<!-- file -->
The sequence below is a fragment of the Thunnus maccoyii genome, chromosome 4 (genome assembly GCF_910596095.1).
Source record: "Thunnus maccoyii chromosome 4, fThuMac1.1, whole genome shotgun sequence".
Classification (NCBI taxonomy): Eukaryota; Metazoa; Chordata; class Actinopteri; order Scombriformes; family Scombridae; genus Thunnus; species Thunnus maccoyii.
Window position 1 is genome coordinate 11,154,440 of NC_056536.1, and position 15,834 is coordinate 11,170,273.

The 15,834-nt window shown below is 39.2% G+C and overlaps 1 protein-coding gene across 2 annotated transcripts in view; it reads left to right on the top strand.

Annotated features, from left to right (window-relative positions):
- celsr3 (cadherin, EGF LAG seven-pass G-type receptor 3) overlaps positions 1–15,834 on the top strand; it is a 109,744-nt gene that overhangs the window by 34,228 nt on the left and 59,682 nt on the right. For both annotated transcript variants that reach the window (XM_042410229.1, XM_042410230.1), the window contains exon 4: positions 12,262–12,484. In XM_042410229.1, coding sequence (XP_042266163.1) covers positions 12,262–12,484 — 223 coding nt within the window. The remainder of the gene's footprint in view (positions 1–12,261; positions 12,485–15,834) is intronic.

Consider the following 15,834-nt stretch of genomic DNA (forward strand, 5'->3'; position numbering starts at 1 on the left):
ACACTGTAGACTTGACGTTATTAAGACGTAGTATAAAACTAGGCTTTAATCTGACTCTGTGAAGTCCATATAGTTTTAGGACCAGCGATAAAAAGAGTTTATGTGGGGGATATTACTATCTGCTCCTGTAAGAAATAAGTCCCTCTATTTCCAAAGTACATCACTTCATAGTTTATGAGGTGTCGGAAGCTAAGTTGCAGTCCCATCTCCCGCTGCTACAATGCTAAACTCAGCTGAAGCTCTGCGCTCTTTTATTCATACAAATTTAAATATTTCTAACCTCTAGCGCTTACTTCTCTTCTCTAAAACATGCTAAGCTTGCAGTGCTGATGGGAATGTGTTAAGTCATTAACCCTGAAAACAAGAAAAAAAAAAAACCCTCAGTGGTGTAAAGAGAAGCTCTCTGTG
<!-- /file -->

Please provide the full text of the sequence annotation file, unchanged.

The sequence below is a fragment of the Thunnus maccoyii genome, chromosome 4 (genome assembly GCF_910596095.1).
Source record: "Thunnus maccoyii chromosome 4, fThuMac1.1, whole genome shotgun sequence".
Classification (NCBI taxonomy): Eukaryota; Metazoa; Chordata; class Actinopteri; order Scombriformes; family Scombridae; genus Thunnus; species Thunnus maccoyii.
Window position 1 is genome coordinate 11,154,440 of NC_056536.1, and position 15,834 is coordinate 11,170,273.

The 15,834-nt window shown below is 39.2% G+C and overlaps 1 protein-coding gene across 2 annotated transcripts in view; it reads left to right on the top strand.

Annotated features, from left to right (window-relative positions):
- celsr3 (cadherin, EGF LAG seven-pass G-type receptor 3) overlaps positions 1–15,834 on the top strand; it is a 109,744-nt gene that overhangs the window by 34,228 nt on the left and 59,682 nt on the right. For both annotated transcript variants that reach the window (XM_042410229.1, XM_042410230.1), the window contains exon 4: positions 12,262–12,484. In XM_042410229.1, coding sequence (XP_042266163.1) covers positions 12,262–12,484 — 223 coding nt within the window. The remainder of the gene's footprint in view (positions 1–12,261; positions 12,485–15,834) is intronic.

Consider the following 15,834-nt stretch of genomic DNA (forward strand, 5'->3'; position numbering starts at 1 on the left):
ACACTGTAGACTTGACGTTATTAAGACGTAGTATAAAACTAGGCTTTAATCTGACTCTGTGAAGTCCATATAGTTTTAGGACCAGCGATAAAAAGAGTTTATGTGGGGGATATTACTATCTGCTCCTGTAAGAAATAAGTCCCTCTATTTCCAAAGTACATCACTTCATAGTTTATGAGGTGTCGGAAGCTAAGTTGCAGTCCCATCTCCCGCTGCTACAATGCTAAACTCAGCTGAAGCTCTGCGCTCTTTTATTCATACAAATTTAAATATTTCTAACCTCTAGCGCTTACTTCTCTTCTCTAAAACATGCTAAGCTTGCAGTGCTGATGGGAATGTGTTAAGTCATTAACCCTGAAAACAAGAAAAAAAAAAAACCCTCAGTGGTGTAAAGAGAAGCTCTCTGTG